As Home Infusion nurses for Penn Home Care and Hospice Services, they know that preventing infection and monitoring body temperature is imperative when delivering care during regular house visits to patients.
The duo help cover patient care in the five county Philadelphia area and much of South Jersey. They also visit HUP and the Perelman Center for Advanced Medicine to prepare patients waiting for a transplant, for chemotherapy or other types of infusions, before being discharged.
Most of their infusion patients, though, are at home or in a residential care facility in the community. For example, after a colon cancer patient is discharged from Penn to go home, a Home Infusion nurse will follow that patient for lab draws, hydration if the patient needs it, antibiotics to fight infection, and more. “We see these patients when they come back home from the hospital,” said Agiya. “Families are anxious. We’re walking in as soon as they are walking in.”
Thanks to a Penn Medicine CAREs grant, Penn Home Infusion can now supply many of its patients with sanitizer and thermometers. “We tell them, wash your hands, but on top of that, every time you touch the PICC [peripherally inserted central catheter] line, you need to use hand sanitizer.”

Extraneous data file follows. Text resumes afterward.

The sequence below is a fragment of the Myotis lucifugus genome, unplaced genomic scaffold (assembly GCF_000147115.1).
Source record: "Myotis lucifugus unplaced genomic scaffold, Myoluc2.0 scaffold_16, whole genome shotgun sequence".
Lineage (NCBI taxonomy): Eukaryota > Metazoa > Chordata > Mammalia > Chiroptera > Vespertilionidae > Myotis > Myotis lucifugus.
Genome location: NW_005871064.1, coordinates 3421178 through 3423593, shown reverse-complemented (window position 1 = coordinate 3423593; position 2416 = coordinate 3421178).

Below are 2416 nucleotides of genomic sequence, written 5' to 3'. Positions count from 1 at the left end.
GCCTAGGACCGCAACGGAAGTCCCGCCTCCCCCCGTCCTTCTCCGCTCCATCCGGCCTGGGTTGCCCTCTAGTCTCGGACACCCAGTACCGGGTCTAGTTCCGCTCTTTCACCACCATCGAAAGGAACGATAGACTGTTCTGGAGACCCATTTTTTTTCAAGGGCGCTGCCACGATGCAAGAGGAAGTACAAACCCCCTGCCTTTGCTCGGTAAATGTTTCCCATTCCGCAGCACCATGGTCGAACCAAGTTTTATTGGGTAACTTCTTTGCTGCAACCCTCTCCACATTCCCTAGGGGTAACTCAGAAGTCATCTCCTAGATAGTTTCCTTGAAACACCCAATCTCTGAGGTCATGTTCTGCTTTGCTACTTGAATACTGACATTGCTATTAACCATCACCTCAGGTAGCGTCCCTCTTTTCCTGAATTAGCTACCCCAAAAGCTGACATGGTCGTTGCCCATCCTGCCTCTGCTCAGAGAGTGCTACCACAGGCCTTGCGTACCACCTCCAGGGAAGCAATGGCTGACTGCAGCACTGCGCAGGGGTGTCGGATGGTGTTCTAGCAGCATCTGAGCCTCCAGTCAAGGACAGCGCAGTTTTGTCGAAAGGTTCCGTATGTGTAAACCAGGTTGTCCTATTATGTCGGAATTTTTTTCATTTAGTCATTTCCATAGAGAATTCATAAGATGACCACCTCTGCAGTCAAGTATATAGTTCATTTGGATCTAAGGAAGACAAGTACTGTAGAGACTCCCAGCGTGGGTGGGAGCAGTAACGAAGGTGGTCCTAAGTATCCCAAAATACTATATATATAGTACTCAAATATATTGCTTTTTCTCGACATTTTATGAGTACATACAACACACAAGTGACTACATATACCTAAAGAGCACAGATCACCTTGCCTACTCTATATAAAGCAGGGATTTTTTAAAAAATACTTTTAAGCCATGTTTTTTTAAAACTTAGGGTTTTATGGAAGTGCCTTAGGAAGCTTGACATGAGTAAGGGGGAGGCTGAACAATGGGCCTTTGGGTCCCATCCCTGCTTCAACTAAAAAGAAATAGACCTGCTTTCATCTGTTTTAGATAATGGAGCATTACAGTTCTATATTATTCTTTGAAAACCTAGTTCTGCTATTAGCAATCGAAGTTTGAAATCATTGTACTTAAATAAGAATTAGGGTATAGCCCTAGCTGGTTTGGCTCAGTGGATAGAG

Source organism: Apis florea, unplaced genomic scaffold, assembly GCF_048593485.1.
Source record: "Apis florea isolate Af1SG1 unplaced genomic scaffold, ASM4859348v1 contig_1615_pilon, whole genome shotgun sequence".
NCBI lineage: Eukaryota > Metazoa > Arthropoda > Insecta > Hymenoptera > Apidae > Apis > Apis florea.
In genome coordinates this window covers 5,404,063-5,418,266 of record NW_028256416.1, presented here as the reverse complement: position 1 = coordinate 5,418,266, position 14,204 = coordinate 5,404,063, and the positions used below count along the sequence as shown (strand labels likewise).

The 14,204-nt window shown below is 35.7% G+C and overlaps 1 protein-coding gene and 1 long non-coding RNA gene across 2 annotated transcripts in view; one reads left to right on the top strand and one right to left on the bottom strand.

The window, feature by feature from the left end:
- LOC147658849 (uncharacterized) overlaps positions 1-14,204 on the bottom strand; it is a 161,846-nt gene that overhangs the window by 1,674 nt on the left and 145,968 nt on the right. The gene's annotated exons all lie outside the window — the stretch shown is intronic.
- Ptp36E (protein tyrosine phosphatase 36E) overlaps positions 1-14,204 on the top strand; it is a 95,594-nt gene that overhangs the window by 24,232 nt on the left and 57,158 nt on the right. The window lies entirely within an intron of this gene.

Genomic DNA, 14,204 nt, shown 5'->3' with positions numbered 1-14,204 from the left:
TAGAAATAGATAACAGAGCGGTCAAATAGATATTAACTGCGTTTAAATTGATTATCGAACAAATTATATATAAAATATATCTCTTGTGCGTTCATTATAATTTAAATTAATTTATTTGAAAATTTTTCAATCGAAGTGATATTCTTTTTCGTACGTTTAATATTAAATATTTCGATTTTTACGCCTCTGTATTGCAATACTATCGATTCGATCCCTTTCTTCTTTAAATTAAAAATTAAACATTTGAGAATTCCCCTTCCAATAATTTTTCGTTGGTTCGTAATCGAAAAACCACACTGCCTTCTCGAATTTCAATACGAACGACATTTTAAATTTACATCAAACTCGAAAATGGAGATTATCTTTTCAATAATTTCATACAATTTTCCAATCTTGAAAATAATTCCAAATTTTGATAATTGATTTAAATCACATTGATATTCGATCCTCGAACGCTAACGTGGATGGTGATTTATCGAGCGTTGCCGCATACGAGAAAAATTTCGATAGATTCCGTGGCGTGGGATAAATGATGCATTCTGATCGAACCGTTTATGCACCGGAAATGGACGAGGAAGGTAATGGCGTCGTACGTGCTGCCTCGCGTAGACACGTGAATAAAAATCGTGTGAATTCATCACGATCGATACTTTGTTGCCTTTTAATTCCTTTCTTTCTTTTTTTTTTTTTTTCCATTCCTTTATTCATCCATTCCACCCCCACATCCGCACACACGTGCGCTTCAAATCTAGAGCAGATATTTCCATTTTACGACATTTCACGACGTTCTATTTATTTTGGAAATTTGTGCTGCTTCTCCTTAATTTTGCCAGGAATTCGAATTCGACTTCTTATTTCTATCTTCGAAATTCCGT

Knowing a patient’s temperature is especially important for patients on IV total parenteral nutrition. The nurses may draw blood cultures at a body temperature greater than 100.4 F, but some patients are unable to afford a thermometer and also may not have running water in their residence, making this grant even more important.
This supply of sanitizer and thermometers may also prevent 30-day readmissions. “It’s not just home infusion. If we can keep them out of the hospital, we’re fulfilling our role in the continuum of care,” said Boswell.
“We love our jobs, it’s so rewarding,” said Agiya. “Think of how many lives this grant is going to save.”